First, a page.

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Planning graduate helps shape Moreton Bay region

13 Mar 2020

A prized job as an environmental planner is enabling a 2019 USC Urban Design and Town Planning Honours graduate to support the future sustainability of the Moreton Bay region.

Wurtulla resident Jodie Wilson, who started her full-time position with Moreton Bay Regional Council last March, is excited by the prospects of the new decade, including the anticipated expansion of USC Moreton Bay.

“I love being an environmental planner for local government,” said Ms Wilson, who is based at the council’s Caboolture centre.

“My role involves assessing development applications to ensure they comply with environmental performance criteria. It’s satisfying to help landowners produce environmentally sustainable outcomes that are also within the community’s interest.”

Ms Wilson, 39, has participated in the council’s advisory committee on state koala legislation, reviewed environmental elements of the council’s planning scheme, and presented the findings of her USC Honours research to council staff.

“My research applied systems theory modelling to heatwaves, which have terrible impacts on Australian people, animals, the environment and infrastructure,” she said.

“I gained insights from an urban planning perspective and listed measures that could reduce ‘urban heat island effects’, ranging from increased shade seating and green roofs to the use of heat-reflective surfaces and urban bio-climate modelling.”

She said the new USC campus at Petrie would be a fantastic contribution to Moreton Bay.

“It will provide greater access to education for students in the region. With less commuting time, students will be able to concentrate on their studies and improve work-life balance,” she said.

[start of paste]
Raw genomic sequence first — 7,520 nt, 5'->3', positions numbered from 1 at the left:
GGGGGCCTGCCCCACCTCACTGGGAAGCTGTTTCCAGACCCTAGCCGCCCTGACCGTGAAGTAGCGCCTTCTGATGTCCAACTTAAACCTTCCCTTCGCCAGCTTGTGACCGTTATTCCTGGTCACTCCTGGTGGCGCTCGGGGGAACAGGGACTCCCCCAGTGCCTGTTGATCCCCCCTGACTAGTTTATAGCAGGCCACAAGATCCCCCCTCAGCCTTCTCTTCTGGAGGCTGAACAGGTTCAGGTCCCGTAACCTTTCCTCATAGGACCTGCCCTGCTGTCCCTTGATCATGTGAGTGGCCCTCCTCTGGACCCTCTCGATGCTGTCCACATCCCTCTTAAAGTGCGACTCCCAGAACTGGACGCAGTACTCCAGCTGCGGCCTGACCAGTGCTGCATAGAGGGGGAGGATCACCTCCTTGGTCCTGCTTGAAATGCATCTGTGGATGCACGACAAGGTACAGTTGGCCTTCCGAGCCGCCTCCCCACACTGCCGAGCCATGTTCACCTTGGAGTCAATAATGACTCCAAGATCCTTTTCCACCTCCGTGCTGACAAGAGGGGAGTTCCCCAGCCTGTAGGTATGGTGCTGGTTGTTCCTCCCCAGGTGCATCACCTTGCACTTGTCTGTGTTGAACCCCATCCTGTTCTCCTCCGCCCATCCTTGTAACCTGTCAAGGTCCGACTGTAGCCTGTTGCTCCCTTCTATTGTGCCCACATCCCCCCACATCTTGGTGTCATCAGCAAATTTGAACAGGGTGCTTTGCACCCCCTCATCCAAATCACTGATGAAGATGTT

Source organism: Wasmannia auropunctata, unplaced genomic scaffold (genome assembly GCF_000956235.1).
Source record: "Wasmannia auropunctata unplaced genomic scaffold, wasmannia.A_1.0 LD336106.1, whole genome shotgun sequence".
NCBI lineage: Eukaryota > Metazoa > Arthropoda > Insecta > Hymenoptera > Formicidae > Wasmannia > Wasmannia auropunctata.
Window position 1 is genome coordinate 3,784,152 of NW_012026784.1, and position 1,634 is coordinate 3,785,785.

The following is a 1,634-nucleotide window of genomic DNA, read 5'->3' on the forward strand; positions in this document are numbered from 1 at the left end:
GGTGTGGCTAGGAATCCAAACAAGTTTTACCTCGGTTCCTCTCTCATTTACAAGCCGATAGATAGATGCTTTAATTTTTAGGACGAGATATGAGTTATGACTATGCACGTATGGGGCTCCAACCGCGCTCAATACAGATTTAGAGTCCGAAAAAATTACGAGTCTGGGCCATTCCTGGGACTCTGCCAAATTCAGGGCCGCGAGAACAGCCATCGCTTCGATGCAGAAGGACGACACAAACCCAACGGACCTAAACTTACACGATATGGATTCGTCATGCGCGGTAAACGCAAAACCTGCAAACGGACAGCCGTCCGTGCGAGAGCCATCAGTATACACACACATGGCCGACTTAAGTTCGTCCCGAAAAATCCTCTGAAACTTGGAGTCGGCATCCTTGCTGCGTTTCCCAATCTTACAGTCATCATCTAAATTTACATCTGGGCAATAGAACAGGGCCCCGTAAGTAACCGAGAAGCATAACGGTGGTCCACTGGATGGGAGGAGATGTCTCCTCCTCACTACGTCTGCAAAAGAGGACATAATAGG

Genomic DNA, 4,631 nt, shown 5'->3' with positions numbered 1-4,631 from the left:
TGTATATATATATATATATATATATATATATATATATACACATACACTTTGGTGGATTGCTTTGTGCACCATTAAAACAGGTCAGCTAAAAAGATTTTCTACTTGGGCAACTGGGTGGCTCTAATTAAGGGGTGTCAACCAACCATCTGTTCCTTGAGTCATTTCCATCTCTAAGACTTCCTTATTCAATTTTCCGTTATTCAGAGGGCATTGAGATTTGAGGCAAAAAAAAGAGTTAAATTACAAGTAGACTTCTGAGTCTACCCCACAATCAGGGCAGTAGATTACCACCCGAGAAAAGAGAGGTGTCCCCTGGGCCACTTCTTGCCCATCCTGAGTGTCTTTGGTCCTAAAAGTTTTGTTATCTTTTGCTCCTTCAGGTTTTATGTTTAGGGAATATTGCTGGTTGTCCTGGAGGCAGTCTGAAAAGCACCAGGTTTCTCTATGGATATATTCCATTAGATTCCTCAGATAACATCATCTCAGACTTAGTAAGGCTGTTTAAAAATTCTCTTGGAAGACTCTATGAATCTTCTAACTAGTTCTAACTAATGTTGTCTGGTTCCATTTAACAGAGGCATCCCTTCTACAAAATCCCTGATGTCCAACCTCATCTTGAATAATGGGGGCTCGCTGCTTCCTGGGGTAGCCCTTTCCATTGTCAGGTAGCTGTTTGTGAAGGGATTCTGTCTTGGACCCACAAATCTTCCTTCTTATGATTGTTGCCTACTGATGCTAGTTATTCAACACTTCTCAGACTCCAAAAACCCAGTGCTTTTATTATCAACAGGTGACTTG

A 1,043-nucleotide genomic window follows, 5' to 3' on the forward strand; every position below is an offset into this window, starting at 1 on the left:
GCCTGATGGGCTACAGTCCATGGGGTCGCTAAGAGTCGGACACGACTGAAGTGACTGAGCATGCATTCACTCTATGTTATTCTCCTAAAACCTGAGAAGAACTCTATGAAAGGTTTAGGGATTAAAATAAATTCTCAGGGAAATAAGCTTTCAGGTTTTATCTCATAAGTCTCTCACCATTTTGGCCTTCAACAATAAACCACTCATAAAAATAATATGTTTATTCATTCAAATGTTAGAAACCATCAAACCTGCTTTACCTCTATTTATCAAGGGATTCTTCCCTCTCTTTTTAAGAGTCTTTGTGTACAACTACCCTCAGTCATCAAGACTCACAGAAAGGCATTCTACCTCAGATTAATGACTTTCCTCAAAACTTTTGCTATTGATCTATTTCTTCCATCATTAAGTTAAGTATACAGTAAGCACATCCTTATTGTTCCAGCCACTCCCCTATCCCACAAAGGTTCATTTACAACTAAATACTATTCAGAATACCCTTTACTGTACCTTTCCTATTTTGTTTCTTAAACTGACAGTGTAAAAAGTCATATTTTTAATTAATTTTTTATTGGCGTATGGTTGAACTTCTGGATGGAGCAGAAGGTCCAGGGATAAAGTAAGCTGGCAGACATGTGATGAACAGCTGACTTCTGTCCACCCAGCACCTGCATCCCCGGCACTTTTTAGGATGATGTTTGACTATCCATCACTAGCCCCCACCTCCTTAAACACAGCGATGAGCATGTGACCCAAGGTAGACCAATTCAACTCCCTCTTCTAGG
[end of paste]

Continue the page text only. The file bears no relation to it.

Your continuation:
“USC graduates and researchers in the region also will contribute innovation and skills to local business and industry, which will drive thriving and sustainable communities.” 

Ms Wilson said she was delighted to be in a career that she first envisaged growing up in Wagga Wagga, before leaving school early to become a hairdresser.

After studying horticulture at TAFE and working in landscaping, nurseries and bush regeneration, she started a degree at USC Sunshine Coast in 2008, left to raise a family interstate, then returned to the Coast and USC in 2014.

“In 2015 and 2016, I was employed as a university student in Moreton Bay Regional Council’s environmental services division at Caboolture,” she said.

“In 2018, 10 years after my university journey began, I felt a real sense of achievement to complete my degree with First Class Honours and a major in sustainability.”

Last year, she was awarded a 2019 Planning Institute of Australia prize for best fourth-year student in her USC degree, presented by the Queensland Planning Minister.

“Highlights of my studies included working with the Great Sandy Biosphere on governance and helping supply solar lighting to tent communities in India,” she said.

“The greatest skills I gained at USC were critical thinking and inclusiveness. I enjoyed understanding demographic trends, cultural geography and heritage, sense of place, social research techniques and – to my surprise – Australian politics. There is much more to town planning than architecture and engineering.”

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